CMS continues to put the pieces into place that are needed for the launch of the 2015 coverage year.  On October 16, 2014, the Centers for Medicare and Medicaid Services released at its REGTAP.info website the certification agreement and privacy and security agreement that qualified health plan (QHP) insurers must sign with CMS to access the federally facilitated exchange (FFE), the federally facilitated SHOP (FF-SHOP), and CMS Data Services Hub.  The agreement focuses primarily on obligations that the QHP insurer undertakes to protect personally identifiable information and to ensure secure communications with CMS, although it also addresses the effective date and termination of the agreement and a few other issues.  Most of the terms of the agreement are unremarkable, and this post will only comment on a few.

QHP insurers undertake under the agreement to protect personally identifiable information and to ensure secure communications with CMS in conformity with applicable laws, regulations, and standards.  They must also ensure that their contractors and downstream entities comply with these requirements.  QHP insurers agree to report any personally identifiable information incidents or breaches to CMS within 72 to 96 hours.  This is a far cry from the one-hour breach reporting requirement proposed by CMS last year but never finalized, but perhaps recognizes the difficult of identifying and assessing a security breach.

The agreement expressly recognizes that QHP insurers have developed their products based on the assumption that advance premium tax credits and cost-sharing reduction payments will be available through the marketplace and that QHP insurers could have cause to terminate the agreement if this assumption ceases to be valid.  This could be interpreted as a reference to the Halbig/King litigation which currently threatens the availability of tax credits and cost-sharing reduction payments through the FFE, but could also have been included in recognition of the likely Republican takeover of the Senate and the possibility that the Republicans may accomplish through budget reconciliation or otherwise their longstanding goal of repealing the ACA.  As the agreement is renewable from year to year, this clause may contemplate contingencies in the indefinite as well as the near future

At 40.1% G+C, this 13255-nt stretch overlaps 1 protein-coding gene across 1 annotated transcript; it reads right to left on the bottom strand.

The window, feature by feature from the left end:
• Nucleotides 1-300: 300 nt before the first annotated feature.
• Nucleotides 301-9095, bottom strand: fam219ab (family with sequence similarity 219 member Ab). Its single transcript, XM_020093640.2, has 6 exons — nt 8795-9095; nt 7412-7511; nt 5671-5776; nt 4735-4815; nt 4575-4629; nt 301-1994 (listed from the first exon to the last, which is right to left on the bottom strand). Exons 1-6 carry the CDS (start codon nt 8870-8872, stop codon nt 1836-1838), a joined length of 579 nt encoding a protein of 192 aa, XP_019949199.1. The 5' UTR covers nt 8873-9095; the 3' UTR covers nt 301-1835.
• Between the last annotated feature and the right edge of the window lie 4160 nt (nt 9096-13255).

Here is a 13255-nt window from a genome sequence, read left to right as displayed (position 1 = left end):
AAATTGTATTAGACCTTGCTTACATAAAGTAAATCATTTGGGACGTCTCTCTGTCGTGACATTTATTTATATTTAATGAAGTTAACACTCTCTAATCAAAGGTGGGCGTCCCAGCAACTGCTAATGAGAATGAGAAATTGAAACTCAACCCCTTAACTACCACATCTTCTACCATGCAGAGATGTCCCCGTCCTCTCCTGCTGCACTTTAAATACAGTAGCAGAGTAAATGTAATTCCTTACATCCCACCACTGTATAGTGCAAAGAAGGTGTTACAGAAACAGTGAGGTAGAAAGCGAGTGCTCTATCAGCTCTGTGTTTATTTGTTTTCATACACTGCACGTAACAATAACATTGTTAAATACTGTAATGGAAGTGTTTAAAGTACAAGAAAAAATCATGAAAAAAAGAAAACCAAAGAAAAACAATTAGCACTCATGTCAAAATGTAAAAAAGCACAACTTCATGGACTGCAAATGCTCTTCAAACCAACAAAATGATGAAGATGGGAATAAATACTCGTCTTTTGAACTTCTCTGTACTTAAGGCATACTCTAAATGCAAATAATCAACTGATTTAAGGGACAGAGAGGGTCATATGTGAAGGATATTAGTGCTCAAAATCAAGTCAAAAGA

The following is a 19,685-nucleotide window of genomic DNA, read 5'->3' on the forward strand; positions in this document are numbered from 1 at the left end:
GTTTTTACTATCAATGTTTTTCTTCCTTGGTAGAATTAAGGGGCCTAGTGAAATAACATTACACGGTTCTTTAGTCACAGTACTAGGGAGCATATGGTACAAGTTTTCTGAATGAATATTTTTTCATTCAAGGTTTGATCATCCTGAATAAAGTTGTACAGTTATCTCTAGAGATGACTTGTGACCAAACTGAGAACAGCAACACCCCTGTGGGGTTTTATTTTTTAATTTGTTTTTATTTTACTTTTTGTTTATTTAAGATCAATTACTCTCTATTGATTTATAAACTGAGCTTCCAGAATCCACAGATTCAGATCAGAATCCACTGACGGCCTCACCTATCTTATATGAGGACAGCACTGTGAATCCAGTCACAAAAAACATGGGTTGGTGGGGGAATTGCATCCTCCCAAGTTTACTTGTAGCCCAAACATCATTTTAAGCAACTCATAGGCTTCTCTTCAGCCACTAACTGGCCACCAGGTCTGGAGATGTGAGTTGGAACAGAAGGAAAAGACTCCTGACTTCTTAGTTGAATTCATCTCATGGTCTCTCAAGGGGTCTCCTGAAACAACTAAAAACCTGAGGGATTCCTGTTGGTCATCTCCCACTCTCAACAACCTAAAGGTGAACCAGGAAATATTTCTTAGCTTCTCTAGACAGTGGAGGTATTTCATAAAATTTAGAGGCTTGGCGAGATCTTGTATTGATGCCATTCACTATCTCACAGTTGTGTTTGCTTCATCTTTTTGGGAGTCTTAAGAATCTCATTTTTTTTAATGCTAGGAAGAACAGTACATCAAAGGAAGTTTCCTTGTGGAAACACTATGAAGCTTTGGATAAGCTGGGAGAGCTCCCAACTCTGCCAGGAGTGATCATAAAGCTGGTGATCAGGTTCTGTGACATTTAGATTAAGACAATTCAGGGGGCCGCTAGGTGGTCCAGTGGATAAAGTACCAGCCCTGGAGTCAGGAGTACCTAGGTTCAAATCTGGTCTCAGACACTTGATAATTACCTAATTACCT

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Resources Don’t Solve Design Flaws


October 21st, 2014

The first three sessions of a conference I recently attended tackled some complex and important questions: How do we extend health insurance to people such as migrant and informal workers who don’t fit neatly into mainstream coverage programs? As we increase our investment in primary care, how do we assure that the performance of the primary care system is at the highest possible level? What types of evidence should we use as we make decisions in a dynamic health care system with limited opportunities for “gold standard” randomized controlled trials?

These are excellent questions, and they were perfect topics for a cutting-edge conference discussing the challenges facing the U.S. health care system.

But this conference was not about the U.S. health care system. These were opening “satellite” sessions at the Third Global Symposium on Health Systems Research held in Cape Town, South Africa.

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Vets Deserve The Right To Shop For Care


October 2nd, 2014

Editor’s note: For more on this topic, see the Health Affairs Blog post from Theodore Stefos and James Burgess, and stay tuned for an upcoming blog post from Joel Kupersmith. 

As former Procter & Gamble CEO Robert McDonald steps in to lead the Department of Veterans Affairs (VA), it’s difficult not to think about the thousands of physicians across the U.S. who are chomping at the bit to contribute to the fix. Even before his recently confirmed appointment, McDonald said his focus would be on getting veterans the benefits and care they deserve. This customer-focused approach and his appointment in general have been greeted with rare bipartisan praise and unanimous passing. However, as the saying goes, the devil is in the details.

According to reports, tens of thousands of veterans have been waiting three months or longer for an initial appointment. Three months? Data from athenahealth’s national, cloud-based network of more than 55,000 health providers representing approximately 57 million patient records, recently found that the median wait time for a primary care visit for a new patient last year was about three days; non-well-visit wait times averaged around one day.

The point is that veterans have been waiting far longer for appointments than the general population at a time when the health care provider ecosystem – whether hospital or practice – outside the VA often struggles to fill beds and open slots. Seemingly, there are providers nationwide who would be eager to care for these vets and benefit from their business. For new VA Secretary Robert McDonald, a renowned consumer-goods leader, this supply and demand scenario nearly solves itself.